E646: TWiST Live at Microsoft Reactor! Eric Ries, author of “The Lean Startup” & upcoming “The Leader’s Guide,” on the science of startup success & pro-entrepreneurship public policy



about this episode

Filmed live at the Microsoft Reactor in San Francisco, Jason takes the stage with seasoned entrepreneur and author of “The Lean Startup,” Eric Ries. Jason and Eric dive right into the meaty processes lined out in the bestselling book. They analyze real examples of the business experiments that Jason has personally tried out using tips and techniques pulled directly from Eric’s scientific method for achieving startup success. Get an inside look at where “The Lean Startup” revolution began.

Five Key Takeaways

How do I know when to pivot?

Eric defines a pivot as, “a change in strategy without a change in vision.” Launching new features or changing designs do not count as pivots. Entrepreneurs who are pivoting every couple of days or weeks aren’t truly pivoting either, they just show a lack of focus and vision. Eric has observed that most startups that he meets with can’t pivot, not because of a lack of vision, but because they can’t decide amongst themselves whether or not the current strategy is even working. As a team, you will only know when to pivot if you have had a scientific, consistent dashboard of facts and data collection that has remained constant since the beginning.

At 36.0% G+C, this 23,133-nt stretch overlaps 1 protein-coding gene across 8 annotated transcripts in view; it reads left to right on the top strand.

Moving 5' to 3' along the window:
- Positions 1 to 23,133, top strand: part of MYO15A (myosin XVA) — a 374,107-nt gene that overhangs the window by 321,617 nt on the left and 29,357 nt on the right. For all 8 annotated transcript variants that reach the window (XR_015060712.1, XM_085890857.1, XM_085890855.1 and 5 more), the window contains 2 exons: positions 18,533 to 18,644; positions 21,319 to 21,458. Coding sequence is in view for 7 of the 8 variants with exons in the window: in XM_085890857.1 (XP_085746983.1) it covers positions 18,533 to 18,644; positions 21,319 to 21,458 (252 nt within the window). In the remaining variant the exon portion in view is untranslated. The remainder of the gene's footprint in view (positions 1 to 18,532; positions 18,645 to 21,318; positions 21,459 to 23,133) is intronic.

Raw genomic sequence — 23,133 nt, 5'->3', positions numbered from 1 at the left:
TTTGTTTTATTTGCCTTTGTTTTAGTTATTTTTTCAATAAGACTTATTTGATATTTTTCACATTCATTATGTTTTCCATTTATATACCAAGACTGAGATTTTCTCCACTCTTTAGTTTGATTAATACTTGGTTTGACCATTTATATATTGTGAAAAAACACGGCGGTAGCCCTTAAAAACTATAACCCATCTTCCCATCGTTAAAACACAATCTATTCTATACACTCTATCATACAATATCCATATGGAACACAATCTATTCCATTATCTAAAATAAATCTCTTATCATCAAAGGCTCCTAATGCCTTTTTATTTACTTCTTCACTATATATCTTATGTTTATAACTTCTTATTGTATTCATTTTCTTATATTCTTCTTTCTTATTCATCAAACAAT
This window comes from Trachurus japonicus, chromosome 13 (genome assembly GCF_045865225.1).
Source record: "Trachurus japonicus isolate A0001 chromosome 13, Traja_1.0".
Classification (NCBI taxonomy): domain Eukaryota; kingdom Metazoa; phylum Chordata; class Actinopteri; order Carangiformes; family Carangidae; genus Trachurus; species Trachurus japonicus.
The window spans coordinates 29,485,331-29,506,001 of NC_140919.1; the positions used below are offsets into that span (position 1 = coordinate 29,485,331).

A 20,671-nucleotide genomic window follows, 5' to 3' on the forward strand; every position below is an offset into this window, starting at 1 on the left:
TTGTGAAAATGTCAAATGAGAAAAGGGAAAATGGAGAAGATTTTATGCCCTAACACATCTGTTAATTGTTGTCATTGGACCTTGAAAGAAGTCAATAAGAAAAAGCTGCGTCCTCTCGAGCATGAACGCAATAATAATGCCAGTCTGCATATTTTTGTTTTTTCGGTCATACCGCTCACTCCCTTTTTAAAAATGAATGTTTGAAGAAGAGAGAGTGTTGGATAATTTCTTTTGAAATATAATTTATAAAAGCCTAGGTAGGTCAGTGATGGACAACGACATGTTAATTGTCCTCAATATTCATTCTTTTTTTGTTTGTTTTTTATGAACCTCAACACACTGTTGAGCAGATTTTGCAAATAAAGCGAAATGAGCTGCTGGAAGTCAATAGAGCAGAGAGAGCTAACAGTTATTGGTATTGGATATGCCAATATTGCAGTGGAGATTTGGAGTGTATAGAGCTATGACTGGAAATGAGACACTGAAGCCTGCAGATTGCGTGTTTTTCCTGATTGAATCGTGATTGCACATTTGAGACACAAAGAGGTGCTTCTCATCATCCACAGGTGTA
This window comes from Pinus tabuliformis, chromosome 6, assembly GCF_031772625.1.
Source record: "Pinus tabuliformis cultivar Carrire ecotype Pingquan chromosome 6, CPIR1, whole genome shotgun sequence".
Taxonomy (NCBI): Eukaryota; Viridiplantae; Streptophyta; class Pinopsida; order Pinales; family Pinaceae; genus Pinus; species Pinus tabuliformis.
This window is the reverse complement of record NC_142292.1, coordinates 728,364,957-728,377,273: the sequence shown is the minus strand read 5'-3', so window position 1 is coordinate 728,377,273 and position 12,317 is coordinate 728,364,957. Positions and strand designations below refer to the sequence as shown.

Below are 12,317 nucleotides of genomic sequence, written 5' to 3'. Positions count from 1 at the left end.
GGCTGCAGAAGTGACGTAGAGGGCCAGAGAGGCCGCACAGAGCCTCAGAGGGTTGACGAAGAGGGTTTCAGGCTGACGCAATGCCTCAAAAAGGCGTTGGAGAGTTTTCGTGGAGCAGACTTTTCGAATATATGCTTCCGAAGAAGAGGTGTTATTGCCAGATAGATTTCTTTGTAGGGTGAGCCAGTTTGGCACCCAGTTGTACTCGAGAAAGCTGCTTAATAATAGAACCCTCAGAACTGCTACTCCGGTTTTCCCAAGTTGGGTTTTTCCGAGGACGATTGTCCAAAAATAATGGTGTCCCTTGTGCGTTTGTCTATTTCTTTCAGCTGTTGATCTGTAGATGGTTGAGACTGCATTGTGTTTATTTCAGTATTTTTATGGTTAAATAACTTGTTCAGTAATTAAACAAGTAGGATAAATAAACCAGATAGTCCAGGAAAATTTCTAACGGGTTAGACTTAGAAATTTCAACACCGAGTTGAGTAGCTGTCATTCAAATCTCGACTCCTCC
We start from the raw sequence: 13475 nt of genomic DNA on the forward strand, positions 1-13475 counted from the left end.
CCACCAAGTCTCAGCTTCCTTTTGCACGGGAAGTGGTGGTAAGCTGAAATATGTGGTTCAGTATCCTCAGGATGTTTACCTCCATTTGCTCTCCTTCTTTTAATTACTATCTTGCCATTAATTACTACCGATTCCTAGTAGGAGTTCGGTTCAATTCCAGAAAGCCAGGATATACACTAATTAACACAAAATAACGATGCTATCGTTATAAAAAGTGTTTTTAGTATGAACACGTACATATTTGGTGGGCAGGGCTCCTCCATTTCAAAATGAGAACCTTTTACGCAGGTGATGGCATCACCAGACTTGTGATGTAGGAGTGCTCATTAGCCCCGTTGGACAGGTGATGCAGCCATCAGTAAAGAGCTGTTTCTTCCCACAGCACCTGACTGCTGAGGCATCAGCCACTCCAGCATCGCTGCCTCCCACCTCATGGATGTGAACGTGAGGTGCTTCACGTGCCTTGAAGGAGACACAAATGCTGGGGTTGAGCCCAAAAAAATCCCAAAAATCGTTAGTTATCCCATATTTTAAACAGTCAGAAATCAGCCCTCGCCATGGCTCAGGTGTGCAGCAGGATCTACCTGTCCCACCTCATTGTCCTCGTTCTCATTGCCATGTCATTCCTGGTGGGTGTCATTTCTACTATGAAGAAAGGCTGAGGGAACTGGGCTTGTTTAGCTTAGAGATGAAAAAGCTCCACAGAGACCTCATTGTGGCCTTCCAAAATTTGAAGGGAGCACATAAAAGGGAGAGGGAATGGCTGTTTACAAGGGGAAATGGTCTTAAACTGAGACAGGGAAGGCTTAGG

Jason’s results with Eric’s process

By switching from offering a news app, costing upwards of $3 million per year, to an email newsletter with the same content, Jason trimmed the cost of inside.com to 1/10th of the price. Eric loves this example as a model for success with his lean startup strategy. Most founders asking for a quick tip want Eric to help them become 10% more efficient. This is a problem. What they really should be striving to achieve is matching Jason’s 100x boost in efficiency through experimentation and a critical analysis of your vision. As Eric would say, “people don’t believe that you can work smarter, not harder.”